After learning about the university's involvement in the slave trade, a group of alumni established The Descendants Truth & Reconciliation Foundation to right historic wrongs.
Trigger Warning: Slavery
In recognition of the order's slave-owning past, the Jesuits of Georgetown University have committed $100 million toward a $1 billion fund that will be utilized to support the education of descendants of slaves. In the year 1838, the Jesuits who ran the educational institution sold 272 enslaved people to pay off the university's debts. Several of those enslaved were baptized Catholic. They were bought by planters to work in sugar plantations in the state of Louisiana. The "transaction" was one of the largest slavery trades in the history of the United States. To right this historical wrong, the $100 million pledge was made through The Descendants Truth & Reconciliation Foundation, CNN reports.
Jesuits pledge $100 million for descendants of enslaved people the Catholic order once owned https://t.co/OIbwsgyAj0— Michelle Boorstein (@mboorstein) March 16, 2021
The foundation is a collaboration between the Jesuits and the non-profit GU272, founded by descendants of those enslaved. Joe Stewart, currently the foundation's acting president, established the initiative when he learned that his ancestors were among the people sold. He is a business executive from Grand Rapids, Michigan. He read of the incident in an article published by The New York Times in the year 2016. Five years since then, the foundation is, according to him, the culmination of a "billion-dollar vision" for the future: a nation cured of the "disease of racism."
The Descendants of Jesuit slaveholding and the Jesuits of the United States announce a historic partnership in launching the Descendants Truth & Reconciliation Foundation. The foundation will work in the pursuit of racial healing and reconciliation.https://t.co/ndg1UFxUql— Jesuit News (@jesuitnews) March 16, 2021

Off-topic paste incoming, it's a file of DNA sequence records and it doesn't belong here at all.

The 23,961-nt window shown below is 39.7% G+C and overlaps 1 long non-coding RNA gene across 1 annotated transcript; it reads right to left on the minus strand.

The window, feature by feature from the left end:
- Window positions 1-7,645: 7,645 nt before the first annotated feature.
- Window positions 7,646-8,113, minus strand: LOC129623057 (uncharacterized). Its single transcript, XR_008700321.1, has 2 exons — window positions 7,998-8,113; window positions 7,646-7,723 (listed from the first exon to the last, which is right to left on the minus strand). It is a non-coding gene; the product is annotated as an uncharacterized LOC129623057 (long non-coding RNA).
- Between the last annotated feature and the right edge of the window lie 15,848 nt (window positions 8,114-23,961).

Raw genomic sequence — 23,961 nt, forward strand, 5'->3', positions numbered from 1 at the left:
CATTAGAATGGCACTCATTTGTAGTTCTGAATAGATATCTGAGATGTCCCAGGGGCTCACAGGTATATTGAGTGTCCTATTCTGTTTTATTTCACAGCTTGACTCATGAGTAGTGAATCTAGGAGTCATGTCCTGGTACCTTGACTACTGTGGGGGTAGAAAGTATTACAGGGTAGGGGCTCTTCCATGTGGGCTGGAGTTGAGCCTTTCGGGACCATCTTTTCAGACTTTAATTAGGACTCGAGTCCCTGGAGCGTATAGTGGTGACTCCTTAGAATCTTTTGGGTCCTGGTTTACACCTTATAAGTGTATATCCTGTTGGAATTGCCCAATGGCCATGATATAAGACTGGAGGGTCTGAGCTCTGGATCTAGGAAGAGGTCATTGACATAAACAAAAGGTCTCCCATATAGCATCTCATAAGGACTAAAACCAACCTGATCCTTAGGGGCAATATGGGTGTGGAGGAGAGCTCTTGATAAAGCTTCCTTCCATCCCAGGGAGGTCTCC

"We weren't looking for indemnification for the past," Stewart said in an interview with CNN. "We were looking to use the past to move into dismantling the legacy of slavery and mitigating the impact of racism in the future." He was one of 8,000 descendants, living and dead, identified through an investigation into Georgetown's history of slavery. In the United States, the Jesuits justified slavery as a means to fund their missions, a paper in the Journal of Jesuit Studies reveals. In fact, the Jesuits of Maryland, who ran Georgetown, "routinely bought and sold people" in the 18th and 19th centuries prior to the sale in 1838.
Taking action for what at the time was acceptable Jesuits pledge $100 million for descendants of enslaved people the Catholic order once owned. the Descendants Truth & Reconciliation Foundation. #wtpBLUE #DemVoice1 #DMV1 https://t.co/lfuWqMmoq9— Joe #wtpBLUE #DemVoice1 #DVM1 (@KneiserJoe) March 17, 2021
The investigation was launched in order to learn more about the 1838 sale. Georgetown alumni began the Georgetown Memory Project, and dozens of volunteers surveyed documents to identify around 200 people that had been sold. From there, they identified the enslaved's descendants. They discovered that Stewart is the descendant of Isaac Hawkins, one of the first men listed on the 1838 sale record. Compelled to discover more about his lineage, he met with fellow descendants who submitted a letter to the Superior General of the Society of Jesus, Arturo Sosa. Sosa called on the Jesuits to have discussions on their next steps. In 2017, Stewart met with the Rev. Tim Kesicki, president of the Jesuit Conference of Canada and the United States.
I wrote this short overview of the Jesuits' historical involvement in slavery for a special issue of the Journal of Jesuit Studies on the topic, which came out in December. It's open-access, so go ahead & read it along with the other articles in the issue.https://t.co/3kOa91JR0N— Adam Rothman (@arothmanhistory) March 18, 2021
Kesicki apologized for the 1838 sale on behalf of Georgetown and the Jesuits. "We didn't know what to do in response to our sin of slaveholding, and the descendants said, 'We can show you a way forward,'" he explained. "With courage, we followed." The Descendants Truth & Reconciliation Foundation is thus the result of years of meetings. The group has three main goals: "invest in descendants' education throughout their lives; fund programs and community leaders already engaged in anti-racism advocacy; and support elderly descendants for the rest of their lives." "[We want to] dismantle the legacy of racism, of slavery, and mitigate the impact of racism," Stewart affirmed. "Until we accomplish that, no payment is going to change hate."